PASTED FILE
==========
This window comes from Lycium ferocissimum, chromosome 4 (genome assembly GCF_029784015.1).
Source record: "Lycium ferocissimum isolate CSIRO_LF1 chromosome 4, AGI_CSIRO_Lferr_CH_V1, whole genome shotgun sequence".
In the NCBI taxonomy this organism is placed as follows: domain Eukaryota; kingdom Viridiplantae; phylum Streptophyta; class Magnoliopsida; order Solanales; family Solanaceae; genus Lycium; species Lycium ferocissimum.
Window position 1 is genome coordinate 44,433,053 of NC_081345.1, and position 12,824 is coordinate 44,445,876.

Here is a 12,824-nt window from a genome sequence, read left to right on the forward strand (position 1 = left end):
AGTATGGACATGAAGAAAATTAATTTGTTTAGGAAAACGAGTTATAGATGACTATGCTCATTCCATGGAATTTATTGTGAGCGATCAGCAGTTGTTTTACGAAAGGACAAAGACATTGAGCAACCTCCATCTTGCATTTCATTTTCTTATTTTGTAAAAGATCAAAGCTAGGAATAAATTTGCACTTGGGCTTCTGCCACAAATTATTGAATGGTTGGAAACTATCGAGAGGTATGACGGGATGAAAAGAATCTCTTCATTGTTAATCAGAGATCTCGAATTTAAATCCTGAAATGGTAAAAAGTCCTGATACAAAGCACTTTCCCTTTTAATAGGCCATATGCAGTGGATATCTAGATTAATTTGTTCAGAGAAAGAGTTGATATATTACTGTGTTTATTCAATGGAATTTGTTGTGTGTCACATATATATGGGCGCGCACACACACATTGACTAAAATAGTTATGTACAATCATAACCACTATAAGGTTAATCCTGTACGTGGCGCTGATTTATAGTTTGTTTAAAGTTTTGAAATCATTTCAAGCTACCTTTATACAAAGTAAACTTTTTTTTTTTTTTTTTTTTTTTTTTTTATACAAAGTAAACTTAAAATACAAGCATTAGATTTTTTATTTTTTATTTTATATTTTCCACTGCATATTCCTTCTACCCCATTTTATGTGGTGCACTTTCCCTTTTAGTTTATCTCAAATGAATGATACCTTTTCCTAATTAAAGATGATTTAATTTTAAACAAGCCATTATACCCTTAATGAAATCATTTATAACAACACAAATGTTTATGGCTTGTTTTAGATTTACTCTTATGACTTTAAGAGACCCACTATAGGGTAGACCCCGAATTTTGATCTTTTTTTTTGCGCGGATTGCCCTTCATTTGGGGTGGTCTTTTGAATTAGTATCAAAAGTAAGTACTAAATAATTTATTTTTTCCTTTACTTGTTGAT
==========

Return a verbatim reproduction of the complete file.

This window comes from Lycium ferocissimum, chromosome 4 (genome assembly GCF_029784015.1).
Source record: "Lycium ferocissimum isolate CSIRO_LF1 chromosome 4, AGI_CSIRO_Lferr_CH_V1, whole genome shotgun sequence".
In the NCBI taxonomy this organism is placed as follows: domain Eukaryota; kingdom Viridiplantae; phylum Streptophyta; class Magnoliopsida; order Solanales; family Solanaceae; genus Lycium; species Lycium ferocissimum.
Window position 1 is genome coordinate 44,433,053 of NC_081345.1, and position 12,824 is coordinate 44,445,876.

Here is a 12,824-nt window from a genome sequence, read left to right on the forward strand (position 1 = left end):
AGTATGGACATGAAGAAAATTAATTTGTTTAGGAAAACGAGTTATAGATGACTATGCTCATTCCATGGAATTTATTGTGAGCGATCAGCAGTTGTTTTACGAAAGGACAAAGACATTGAGCAACCTCCATCTTGCATTTCATTTTCTTATTTTGTAAAAGATCAAAGCTAGGAATAAATTTGCACTTGGGCTTCTGCCACAAATTATTGAATGGTTGGAAACTATCGAGAGGTATGACGGGATGAAAAGAATCTCTTCATTGTTAATCAGAGATCTCGAATTTAAATCCTGAAATGGTAAAAAGTCCTGATACAAAGCACTTTCCCTTTTAATAGGCCATATGCAGTGGATATCTAGATTAATTTGTTCAGAGAAAGAGTTGATATATTACTGTGTTTATTCAATGGAATTTGTTGTGTGTCACATATATATGGGCGCGCACACACACATTGACTAAAATAGTTATGTACAATCATAACCACTATAAGGTTAATCCTGTACGTGGCGCTGATTTATAGTTTGTTTAAAGTTTTGAAATCATTTCAAGCTACCTTTATACAAAGTAAACTTTTTTTTTTTTTTTTTTTTTTTTTTTTATACAAAGTAAACTTAAAATACAAGCATTAGATTTTTTATTTTTTATTTTATATTTTCCACTGCATATTCCTTCTACCCCATTTTATGTGGTGCACTTTCCCTTTTAGTTTATCTCAAATGAATGATACCTTTTCCTAATTAAAGATGATTTAATTTTAAACAAGCCATTATACCCTTAATGAAATCATTTATAACAACACAAATGTTTATGGCTTGTTTTAGATTTACTCTTATGACTTTAAGAGACCCACTATAGGGTAGACCCCGAATTTTGATCTTTTTTTTTGCGCGGATTGCCCTTCATTTGGGGTGGTCTTTTGAATTAGTATCAAAAGTAAGTACTAAATAATTTATTTTTTCCTTTACTTGTTGAT